Monday, February 14, 2022

Princess Mononoke (Japan: Hayao Miyazaki, 1997)

Princess Mononoke (Japan: Hayao Miyazaki, 1997: 134 mins)

Neil Gaiman recalls working on the English-language version of Miyazaki’s Princess Mononoke (1997) and realizing that “everything in the film was about consequences of acts and actions: seemingly unrelated events are actually the consequences of other events or actions, and everyone in the film is acting according to what they believe to be their best interests without realizing that what they do affects everyone else.” - source

Any-Mation. "Hayao Miyazaki: The Mind of a Master." (Posted on Youtube: July 16, 2020)

Bond, Lewis. Hayao Miyazaki: The Essence of Humanity. (Posted on Youtube: October 6, 2015)

Freiberg, Freda. "Miyazaki's Heroines." Senses of Cinema #40 (July 2006)

"Imaginary and Fantastic: Hayao Miyazaki Studies." Film Studies for Free (November 25, 2009)

Kraemer, Christine Hoff. "Between the Worlds: Liminality and Self-Sacrifice in Princess Mononoke." Journal of Religion & Film 8.2 (2004)

Napier, Susan Jolliffe. "Miyazakiworld: A Life in Art (Yale University Press, 2018)." New Books in Art (February 8, 2022) ["A thirtieth‑century toxic jungle, a bathhouse for tired gods, a red‑haired fish girl, and a furry woodland spirit—what do these have in common? They all spring from the mind of Hayao Miyazaki, one of the greatest living animators, known worldwide for films such as My Neighbor Totoro, Princess Mononoke, Spirited Away, Howl’s Moving Castle, and The Wind Rises. In Miyazakiworld: A Life in Art (Yale UP, 2018), Japanese culture and animation scholar Susan Napier explores the life and art of this extraordinary Japanese filmmaker to provide a definitive account of his oeuvre. Napier insightfully illuminates the multiple themes crisscrossing his work, from empowered women to environmental nightmares to utopian dreams, creating an unforgettable portrait of a man whose art challenged Hollywood dominance and ushered in a new chapter of global popular culture."]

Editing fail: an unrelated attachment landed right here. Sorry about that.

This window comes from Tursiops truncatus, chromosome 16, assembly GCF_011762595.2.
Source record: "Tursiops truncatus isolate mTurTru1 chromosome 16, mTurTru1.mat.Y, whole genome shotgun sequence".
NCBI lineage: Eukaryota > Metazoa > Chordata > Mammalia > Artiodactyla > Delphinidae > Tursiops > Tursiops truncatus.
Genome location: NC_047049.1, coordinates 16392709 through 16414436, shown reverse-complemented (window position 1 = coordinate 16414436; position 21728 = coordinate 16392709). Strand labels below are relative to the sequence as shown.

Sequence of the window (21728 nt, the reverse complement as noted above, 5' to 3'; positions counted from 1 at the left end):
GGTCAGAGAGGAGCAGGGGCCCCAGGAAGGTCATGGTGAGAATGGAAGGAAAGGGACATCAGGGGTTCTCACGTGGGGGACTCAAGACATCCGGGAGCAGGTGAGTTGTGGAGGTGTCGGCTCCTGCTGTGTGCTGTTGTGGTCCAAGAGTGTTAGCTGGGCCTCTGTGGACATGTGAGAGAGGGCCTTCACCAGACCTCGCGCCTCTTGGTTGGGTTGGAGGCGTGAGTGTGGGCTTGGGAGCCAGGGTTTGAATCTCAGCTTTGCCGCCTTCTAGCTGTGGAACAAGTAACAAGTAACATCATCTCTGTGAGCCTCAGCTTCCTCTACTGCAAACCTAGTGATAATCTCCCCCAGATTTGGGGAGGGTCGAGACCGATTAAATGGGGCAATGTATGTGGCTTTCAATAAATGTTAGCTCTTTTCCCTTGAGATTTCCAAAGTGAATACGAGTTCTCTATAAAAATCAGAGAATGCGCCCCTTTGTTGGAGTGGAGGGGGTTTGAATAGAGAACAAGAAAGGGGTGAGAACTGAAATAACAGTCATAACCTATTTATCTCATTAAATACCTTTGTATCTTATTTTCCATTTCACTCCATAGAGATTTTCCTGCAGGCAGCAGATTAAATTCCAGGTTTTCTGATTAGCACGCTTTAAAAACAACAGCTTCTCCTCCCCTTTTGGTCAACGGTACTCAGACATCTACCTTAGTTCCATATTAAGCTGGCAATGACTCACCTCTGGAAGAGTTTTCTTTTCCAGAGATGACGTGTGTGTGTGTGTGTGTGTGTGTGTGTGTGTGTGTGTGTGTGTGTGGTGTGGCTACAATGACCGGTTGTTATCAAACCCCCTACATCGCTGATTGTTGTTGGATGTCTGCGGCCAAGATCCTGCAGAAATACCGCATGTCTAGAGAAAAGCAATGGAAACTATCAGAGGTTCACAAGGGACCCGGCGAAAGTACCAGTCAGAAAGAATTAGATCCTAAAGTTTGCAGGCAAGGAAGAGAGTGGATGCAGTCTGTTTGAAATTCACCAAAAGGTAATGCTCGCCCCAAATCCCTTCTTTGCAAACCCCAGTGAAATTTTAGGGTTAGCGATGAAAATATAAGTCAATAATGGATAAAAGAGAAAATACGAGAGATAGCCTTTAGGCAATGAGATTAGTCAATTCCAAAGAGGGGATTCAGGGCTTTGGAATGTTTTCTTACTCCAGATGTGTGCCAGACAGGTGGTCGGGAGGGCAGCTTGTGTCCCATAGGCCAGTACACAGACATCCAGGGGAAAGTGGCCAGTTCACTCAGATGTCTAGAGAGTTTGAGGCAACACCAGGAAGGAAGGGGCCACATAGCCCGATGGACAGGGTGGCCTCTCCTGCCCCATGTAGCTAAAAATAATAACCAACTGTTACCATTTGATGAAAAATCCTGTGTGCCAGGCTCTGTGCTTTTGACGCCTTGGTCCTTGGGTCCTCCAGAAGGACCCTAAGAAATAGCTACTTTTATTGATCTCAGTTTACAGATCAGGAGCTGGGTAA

Schnelbach, Leah. "Looking Back at Princess Mononoke after 20 Years." Tor (January 9, 2017)

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